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The importance of making a Will

In today’s ageing population it is growing increasingly important for people to make sure they have created a Will before they die.

According to the Office of National Statistics improvements in healthcare and lifestyles mean the population is getting older.  In 2016 18% of people in the UK were over 65 years of age, and 2.4% were over 85 years of age.

Due to the rising age of the population more and more people need to be thinking about making a Will.  It is an inevitable fact that a Will is a crucial document for the people left to sort out the assets of the deceased.

Citizens Advice says that the number of enquiries regarding people who have died without making a Will has more than doubled over the past five years and scarily a ‘YouGov’ survey revealed only 38% of the public in England and Wales held a Will.

But really, why is it so important to have a Will in place?

It provides you with peace of mind
The biggest reason to make a Will is to ensure that your wishes are fulfilled when you die.  Without a Will everything you own will be shared out in a standard way defined by the law, regardless of what your preference was or what you would have liked to have happened.  By making a Will you choose who gets what.  Whatever your wishes are, they will be followed if they are written down in a Will.

Easing the burden for your loved ones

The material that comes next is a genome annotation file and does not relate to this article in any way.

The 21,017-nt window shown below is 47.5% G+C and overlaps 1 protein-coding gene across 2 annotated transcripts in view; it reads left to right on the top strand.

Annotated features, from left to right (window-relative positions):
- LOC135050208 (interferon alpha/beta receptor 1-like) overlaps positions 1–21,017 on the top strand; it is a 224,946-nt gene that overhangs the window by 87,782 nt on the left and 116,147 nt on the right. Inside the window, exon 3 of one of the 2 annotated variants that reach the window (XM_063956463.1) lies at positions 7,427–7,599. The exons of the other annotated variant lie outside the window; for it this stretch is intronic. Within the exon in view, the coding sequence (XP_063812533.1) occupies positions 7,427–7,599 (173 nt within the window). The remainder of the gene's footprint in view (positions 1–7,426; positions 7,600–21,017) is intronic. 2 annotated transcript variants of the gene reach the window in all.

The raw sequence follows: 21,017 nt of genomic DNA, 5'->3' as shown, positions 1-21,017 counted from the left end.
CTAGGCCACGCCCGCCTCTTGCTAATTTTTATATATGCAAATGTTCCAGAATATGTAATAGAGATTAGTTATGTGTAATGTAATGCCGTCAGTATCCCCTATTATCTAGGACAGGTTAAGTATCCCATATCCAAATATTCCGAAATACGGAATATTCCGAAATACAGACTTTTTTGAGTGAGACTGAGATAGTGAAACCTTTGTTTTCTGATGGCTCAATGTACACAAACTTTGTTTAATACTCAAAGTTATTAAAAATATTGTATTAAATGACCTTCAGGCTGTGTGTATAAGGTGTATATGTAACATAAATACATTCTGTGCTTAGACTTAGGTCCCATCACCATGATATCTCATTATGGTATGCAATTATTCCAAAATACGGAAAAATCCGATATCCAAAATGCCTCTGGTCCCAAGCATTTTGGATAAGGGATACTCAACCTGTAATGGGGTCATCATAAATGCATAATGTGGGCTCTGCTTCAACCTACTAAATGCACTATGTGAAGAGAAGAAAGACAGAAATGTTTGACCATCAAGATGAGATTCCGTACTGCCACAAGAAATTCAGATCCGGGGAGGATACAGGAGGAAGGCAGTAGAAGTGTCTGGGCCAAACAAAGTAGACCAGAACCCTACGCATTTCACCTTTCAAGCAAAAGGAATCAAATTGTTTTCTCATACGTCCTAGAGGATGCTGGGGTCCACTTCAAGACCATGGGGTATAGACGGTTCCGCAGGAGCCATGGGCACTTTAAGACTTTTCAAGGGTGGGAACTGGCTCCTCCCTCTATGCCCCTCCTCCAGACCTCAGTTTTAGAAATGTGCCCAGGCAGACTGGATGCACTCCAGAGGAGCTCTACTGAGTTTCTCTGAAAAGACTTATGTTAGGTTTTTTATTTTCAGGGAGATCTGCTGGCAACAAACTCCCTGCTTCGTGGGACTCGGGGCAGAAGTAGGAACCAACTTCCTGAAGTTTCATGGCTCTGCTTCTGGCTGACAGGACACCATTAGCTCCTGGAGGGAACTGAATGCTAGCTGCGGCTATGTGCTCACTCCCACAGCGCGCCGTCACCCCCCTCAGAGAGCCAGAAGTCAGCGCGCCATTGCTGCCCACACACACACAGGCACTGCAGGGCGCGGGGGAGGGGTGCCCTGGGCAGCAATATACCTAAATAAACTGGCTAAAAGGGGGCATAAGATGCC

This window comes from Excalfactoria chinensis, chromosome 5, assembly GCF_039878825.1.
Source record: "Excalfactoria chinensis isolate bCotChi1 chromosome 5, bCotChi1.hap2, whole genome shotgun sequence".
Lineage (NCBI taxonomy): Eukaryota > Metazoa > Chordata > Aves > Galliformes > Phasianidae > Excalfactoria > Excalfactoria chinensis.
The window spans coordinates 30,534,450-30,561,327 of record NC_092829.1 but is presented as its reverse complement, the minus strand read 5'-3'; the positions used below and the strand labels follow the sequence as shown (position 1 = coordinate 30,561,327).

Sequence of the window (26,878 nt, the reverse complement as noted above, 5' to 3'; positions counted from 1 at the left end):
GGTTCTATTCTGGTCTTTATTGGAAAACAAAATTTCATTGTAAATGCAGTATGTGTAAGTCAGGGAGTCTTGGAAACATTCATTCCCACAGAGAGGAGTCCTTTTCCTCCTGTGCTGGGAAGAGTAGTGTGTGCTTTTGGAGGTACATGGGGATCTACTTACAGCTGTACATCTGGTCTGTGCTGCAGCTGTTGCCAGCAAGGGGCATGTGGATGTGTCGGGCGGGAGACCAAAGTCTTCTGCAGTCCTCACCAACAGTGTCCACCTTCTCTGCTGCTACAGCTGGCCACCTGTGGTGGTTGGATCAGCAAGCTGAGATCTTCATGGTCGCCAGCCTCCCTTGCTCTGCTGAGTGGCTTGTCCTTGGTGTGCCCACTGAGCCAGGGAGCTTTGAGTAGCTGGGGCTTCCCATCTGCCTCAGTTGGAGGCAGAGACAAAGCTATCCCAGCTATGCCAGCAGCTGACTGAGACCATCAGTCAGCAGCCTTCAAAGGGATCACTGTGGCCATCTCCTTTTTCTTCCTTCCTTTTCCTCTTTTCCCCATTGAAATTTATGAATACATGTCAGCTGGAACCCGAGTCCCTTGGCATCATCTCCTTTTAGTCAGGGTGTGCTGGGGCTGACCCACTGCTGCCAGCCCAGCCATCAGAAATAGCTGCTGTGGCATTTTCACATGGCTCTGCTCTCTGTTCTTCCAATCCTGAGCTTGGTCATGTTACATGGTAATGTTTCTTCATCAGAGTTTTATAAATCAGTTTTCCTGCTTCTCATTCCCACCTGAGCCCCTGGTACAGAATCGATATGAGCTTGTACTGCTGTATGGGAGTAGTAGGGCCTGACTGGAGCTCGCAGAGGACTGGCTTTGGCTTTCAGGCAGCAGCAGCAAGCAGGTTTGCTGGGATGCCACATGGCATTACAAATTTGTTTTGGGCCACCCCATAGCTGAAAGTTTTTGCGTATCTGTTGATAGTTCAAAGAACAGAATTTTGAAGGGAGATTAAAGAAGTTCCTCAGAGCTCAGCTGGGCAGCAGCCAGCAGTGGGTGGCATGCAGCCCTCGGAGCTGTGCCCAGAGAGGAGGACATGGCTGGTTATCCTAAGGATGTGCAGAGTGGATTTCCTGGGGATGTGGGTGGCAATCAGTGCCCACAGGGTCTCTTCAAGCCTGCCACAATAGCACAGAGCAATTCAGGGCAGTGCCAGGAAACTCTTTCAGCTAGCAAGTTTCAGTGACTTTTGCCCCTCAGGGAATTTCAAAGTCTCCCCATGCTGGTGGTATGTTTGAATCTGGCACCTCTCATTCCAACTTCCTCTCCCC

Unfortunately, losing a loved one is sad and often traumatic.  However, such a time is made much worse if your family have the added stress of trying to sort your assets where there is no Will in place.  Not only is this stressful but also time consuming and can end up causing disruption in families if they can’t agree.

Appoint the best person to be your executor
If there is no Will in place, there is no appointed person to deal with your estate and financial affairs.  This may result in a dispute about who acts as the administrator.  The role of an executor includes finding the assets, paying debts, paying taxes and distributing what is left.  This job should be allocated to someone who you know will act on your behalf (as those who may be appointed if there is no Will in place can refuse); it should also be someone who is organised, responsible and trustworthy.  Ensuring this avoids disputes and the possibility of court involvement.

Choose your own trustees
As the name suggests, a trustee needs to be someone you trust.  Without a Will, any of your property that needs to go into a trust may be left in the hands of someone you wouldn’t want to be involved in your estate or financial affairs.

Make arrangements for your children
Without a Will the court will decide who will look after your children.  To protect those you love the most, you can demonstrate clearly in your Will who you want to look after your children should the worst happen.

There are many more reasons why you should have a Will in place.  The most important thing is to act now – do not leave it until it is too late.

Our qualified Will Writer, Trudi Dickinson, will meet with you to review  or update your position.  Please call Trudi on 01228 711881 to arrange an appointment.

Posted: October 5th, 2017

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